The Philippine–American War, also known as the Philippine War of Independence or the Philippine Insurrection (1899–1902), was an armed conflict between a group of Filipino revolutionaries and the United States which arose from the struggle of the First Philippine Republic to gain independence following annexation by the United States.
The war was part of a series of conflicts in the Philippine struggle for independence, preceded by the Philippine Revolution and the Spanish-American War. Fighting erupted between U.
S. and Philippine revolutionary forces on February 4, 1899, and quickly escalated into the 1899 Battle of Manila.
On June 2, 1899, the First Philippine Republic officially declared war against the United States. The war officially ended on July 4, 1902. Members of the Katipunan society continued to battle the American forces. Among them was General Macario Sacay, a veteran Katipunan member who assumed the presidency of the proclaimed Tagalog Republic, formed in 1902 after the capture of President Aguinaldo. Other groups, including the Moro people and Pulahanes, continued hostilities until their defeat at the Battle of Bud Bagsak on June 15, 1913 Opposition to the war inspired Mark Twain to found the Anti-Imperialist League on June 15, 1898.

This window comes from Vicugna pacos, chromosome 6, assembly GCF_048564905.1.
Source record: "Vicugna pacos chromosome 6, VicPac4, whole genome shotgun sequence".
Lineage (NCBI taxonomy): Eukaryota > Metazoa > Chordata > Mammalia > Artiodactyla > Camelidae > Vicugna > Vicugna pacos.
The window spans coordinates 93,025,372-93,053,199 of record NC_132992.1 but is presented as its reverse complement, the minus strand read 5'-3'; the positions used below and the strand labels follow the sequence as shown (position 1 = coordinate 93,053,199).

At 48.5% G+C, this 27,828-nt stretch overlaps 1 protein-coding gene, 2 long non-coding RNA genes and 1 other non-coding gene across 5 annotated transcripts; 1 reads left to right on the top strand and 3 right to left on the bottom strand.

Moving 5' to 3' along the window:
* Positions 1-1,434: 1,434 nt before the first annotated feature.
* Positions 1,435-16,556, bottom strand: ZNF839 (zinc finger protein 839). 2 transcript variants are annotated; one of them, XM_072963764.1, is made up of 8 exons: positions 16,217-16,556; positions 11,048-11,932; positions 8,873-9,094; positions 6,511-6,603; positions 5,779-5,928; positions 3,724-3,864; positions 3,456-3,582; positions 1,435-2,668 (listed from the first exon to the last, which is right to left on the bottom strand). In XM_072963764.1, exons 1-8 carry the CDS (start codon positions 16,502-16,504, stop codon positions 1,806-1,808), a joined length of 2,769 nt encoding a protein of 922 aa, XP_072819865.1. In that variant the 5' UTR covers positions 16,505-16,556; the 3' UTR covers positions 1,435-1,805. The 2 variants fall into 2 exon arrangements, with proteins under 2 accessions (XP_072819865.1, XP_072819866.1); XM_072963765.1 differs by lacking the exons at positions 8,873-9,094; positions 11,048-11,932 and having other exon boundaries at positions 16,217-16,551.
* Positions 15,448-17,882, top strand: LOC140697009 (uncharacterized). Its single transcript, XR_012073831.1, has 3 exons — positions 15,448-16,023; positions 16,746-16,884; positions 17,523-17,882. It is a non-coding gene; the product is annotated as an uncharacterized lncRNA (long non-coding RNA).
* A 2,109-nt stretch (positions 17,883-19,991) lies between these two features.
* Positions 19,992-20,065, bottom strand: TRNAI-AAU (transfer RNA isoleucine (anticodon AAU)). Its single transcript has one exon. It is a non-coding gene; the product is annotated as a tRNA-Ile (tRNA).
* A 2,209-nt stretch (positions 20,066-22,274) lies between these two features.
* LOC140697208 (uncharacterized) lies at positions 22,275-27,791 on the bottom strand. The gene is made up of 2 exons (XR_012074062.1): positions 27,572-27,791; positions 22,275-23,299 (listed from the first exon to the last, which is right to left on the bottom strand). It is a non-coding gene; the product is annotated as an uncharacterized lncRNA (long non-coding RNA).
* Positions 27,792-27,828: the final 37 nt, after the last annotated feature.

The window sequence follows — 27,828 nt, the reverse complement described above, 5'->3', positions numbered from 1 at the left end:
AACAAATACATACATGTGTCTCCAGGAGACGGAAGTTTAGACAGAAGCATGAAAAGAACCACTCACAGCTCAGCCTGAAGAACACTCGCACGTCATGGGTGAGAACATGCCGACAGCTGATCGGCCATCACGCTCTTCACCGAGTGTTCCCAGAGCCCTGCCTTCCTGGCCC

The war and occupation by the United States would change the cultural landscape of the islands, as the people dealt with an estimated 34,000–1,000,000 casualties, disestablishment of the Catholic Church as the state religion, and the introduction of the English language as the primary language of government and some businesses. In 1916, the United States granted the Philippines autonomy and promised eventual self-government, which came in 1934. In 1946, following World War II, the United States recognized Philippine Independence through the Treaty of Manila.